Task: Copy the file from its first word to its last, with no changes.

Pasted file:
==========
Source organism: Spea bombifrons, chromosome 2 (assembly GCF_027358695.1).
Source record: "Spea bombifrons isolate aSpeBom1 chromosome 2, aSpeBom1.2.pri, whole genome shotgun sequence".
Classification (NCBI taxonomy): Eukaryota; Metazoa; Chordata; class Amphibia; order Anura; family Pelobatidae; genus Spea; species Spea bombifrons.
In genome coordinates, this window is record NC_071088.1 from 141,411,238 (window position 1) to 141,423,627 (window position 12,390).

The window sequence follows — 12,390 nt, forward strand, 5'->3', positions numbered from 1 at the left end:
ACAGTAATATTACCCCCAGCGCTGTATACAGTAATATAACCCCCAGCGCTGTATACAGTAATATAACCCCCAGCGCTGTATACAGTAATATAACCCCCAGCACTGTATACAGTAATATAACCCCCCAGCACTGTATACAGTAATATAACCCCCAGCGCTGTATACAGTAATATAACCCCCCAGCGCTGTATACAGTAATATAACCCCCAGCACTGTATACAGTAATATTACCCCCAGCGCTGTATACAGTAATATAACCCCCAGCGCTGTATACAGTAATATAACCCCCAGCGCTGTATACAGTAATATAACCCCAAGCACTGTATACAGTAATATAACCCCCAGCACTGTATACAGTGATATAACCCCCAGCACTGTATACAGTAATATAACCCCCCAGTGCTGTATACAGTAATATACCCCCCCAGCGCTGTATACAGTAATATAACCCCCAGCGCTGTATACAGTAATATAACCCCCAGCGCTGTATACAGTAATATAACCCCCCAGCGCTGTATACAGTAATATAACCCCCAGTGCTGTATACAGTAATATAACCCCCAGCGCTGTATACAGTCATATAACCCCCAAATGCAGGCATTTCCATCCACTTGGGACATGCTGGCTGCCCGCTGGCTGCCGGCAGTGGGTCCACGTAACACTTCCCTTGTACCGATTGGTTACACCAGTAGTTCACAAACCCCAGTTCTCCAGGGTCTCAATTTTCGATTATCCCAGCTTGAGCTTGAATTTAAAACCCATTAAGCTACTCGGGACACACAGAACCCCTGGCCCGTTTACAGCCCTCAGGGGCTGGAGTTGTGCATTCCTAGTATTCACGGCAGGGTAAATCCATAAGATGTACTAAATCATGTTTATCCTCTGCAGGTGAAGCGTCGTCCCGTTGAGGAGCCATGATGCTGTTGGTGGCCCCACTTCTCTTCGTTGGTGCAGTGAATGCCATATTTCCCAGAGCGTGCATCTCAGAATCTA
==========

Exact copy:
Source organism: Spea bombifrons, chromosome 2 (assembly GCF_027358695.1).
Source record: "Spea bombifrons isolate aSpeBom1 chromosome 2, aSpeBom1.2.pri, whole genome shotgun sequence".
Classification (NCBI taxonomy): Eukaryota; Metazoa; Chordata; class Amphibia; order Anura; family Pelobatidae; genus Spea; species Spea bombifrons.
In genome coordinates, this window is record NC_071088.1 from 141,411,238 (window position 1) to 141,423,627 (window position 12,390).

The window sequence follows — 12,390 nt, forward strand, 5'->3', positions numbered from 1 at the left end:
ACAGTAATATTACCCCCAGCGCTGTATACAGTAATATAACCCCCAGCGCTGTATACAGTAATATAACCCCCAGCGCTGTATACAGTAATATAACCCCCAGCACTGTATACAGTAATATAACCCCCCAGCACTGTATACAGTAATATAACCCCCAGCGCTGTATACAGTAATATAACCCCCCAGCGCTGTATACAGTAATATAACCCCCAGCACTGTATACAGTAATATTACCCCCAGCGCTGTATACAGTAATATAACCCCCAGCGCTGTATACAGTAATATAACCCCCAGCGCTGTATACAGTAATATAACCCCAAGCACTGTATACAGTAATATAACCCCCAGCACTGTATACAGTGATATAACCCCCAGCACTGTATACAGTAATATAACCCCCCAGTGCTGTATACAGTAATATACCCCCCCAGCGCTGTATACAGTAATATAACCCCCAGCGCTGTATACAGTAATATAACCCCCAGCGCTGTATACAGTAATATAACCCCCCAGCGCTGTATACAGTAATATAACCCCCAGTGCTGTATACAGTAATATAACCCCCAGCGCTGTATACAGTCATATAACCCCCAAATGCAGGCATTTCCATCCACTTGGGACATGCTGGCTGCCCGCTGGCTGCCGGCAGTGGGTCCACGTAACACTTCCCTTGTACCGATTGGTTACACCAGTAGTTCACAAACCCCAGTTCTCCAGGGTCTCAATTTTCGATTATCCCAGCTTGAGCTTGAATTTAAAACCCATTAAGCTACTCGGGACACACAGAACCCCTGGCCCGTTTACAGCCCTCAGGGGCTGGAGTTGTGCATTCCTAGTATTCACGGCAGGGTAAATCCATAAGATGTACTAAATCATGTTTATCCTCTGCAGGTGAAGCGTCGTCCCGTTGAGGAGCCATGATGCTGTTGGTGGCCCCACTTCTCTTCGTTGGTGCAGTGAATGCCATATTTCCCAGAGCGTGCATCTCAGAATCTA